Tonight I was able to attend Michelle Alexander’s lecture at the University of St. Thomas. In her talk as well as in her book, Ms. Alexander laid out a very well researched and argued thesis that mass incarceration in the United States has led to a nearly permanent under-class of men excluded from mainstream society.
She explains in the introduction to her book The New Jim Crow: Mass Incarceration in the Age of Colorblindness:
What has changed since the collapse of Jim Crow has less to do with the basic structure of
our society than the language we use to justify it. In the era of colorblindness, it is no longer
socially permissible to use race, explicitly, as a justification for discrimination, exclusion,
and social contempt. So, we don’t. Rather than rely on race, we use our criminal justice
system to label people of color “criminals” and then engage in all the practices we
supposedly left behind. Today it is perfectly legal to discriminate against criminals in nearly
all the ways that it was once legal to discriminate against African Americans. Once you’re
labeled a felon, the old forms of discrimination- employment discrimination, housing
discrimination, denial of the right to vote, denial of the educational opportunity, denial of
food stamps and other public benefits, and exclusion from jury service- are suddenly legal.
Here are my take-aways from the evening – first the facts:
- White and African Americans are equally likely to sell and use drugs. Yet the war on drugs has disproportionately sent black men to prison.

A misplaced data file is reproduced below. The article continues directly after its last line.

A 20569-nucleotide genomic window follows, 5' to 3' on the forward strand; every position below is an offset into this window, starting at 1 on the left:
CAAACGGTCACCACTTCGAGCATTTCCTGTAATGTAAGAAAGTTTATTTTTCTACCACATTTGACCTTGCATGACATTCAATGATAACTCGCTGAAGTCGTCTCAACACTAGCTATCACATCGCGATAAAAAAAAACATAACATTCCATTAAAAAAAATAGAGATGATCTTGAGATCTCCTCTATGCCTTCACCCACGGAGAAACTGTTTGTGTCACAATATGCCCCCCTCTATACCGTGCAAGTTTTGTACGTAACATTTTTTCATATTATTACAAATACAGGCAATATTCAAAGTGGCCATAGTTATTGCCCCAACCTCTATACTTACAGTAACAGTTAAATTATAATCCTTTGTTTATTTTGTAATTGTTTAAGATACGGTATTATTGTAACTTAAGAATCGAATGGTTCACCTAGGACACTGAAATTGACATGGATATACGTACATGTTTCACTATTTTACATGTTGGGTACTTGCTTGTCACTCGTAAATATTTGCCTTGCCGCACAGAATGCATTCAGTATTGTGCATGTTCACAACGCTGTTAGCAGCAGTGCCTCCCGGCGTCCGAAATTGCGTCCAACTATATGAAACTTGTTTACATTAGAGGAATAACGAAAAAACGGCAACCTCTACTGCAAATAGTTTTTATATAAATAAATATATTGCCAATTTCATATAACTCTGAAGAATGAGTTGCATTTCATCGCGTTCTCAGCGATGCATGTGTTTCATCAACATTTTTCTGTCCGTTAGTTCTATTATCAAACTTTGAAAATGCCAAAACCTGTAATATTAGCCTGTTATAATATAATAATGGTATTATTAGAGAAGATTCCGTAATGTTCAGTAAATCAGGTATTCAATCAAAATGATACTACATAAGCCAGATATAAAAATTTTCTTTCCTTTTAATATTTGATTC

- Our prison population is so big that dismantling the system of mass incarceration would have a very disruptive affect in the lives of many. Even returning to 1980s level prison populations would mean a release of 80% of the prisoners; one million people would lose their jobs in the prison industry and hundreds of small communities for whom prisons are the largest employers would see enormous economic decline.
And my actions:
- Believing that kids can be change agents, I think that it is important that we teach them about consent and their rights with the police, especially in Middle and High School.
- Michelle Alexander and other leaders in this movement need our prayers. This is a fight that will make many people angry.
- This story is one that must be shared again and again, we need to let people know the severity of the New Jim Crow.
- Change will come from the government and political leaders when there is a movement of the people that calls for a change. This must be a movement of the people and the leaders will follow.
- This movement must be multi-cultural, multi-racial and cross economic boundaries.
The questions I am carrying with me:
- How does mass incarceration interact with education?
- How do we tell the story in a way that people will hear it?
- Is there a layer deeper than mass incarceration that we need to address?
- More Black Men Are In Prison Than Were Enslaved in 1850 (ministrytomen.wordpress.com)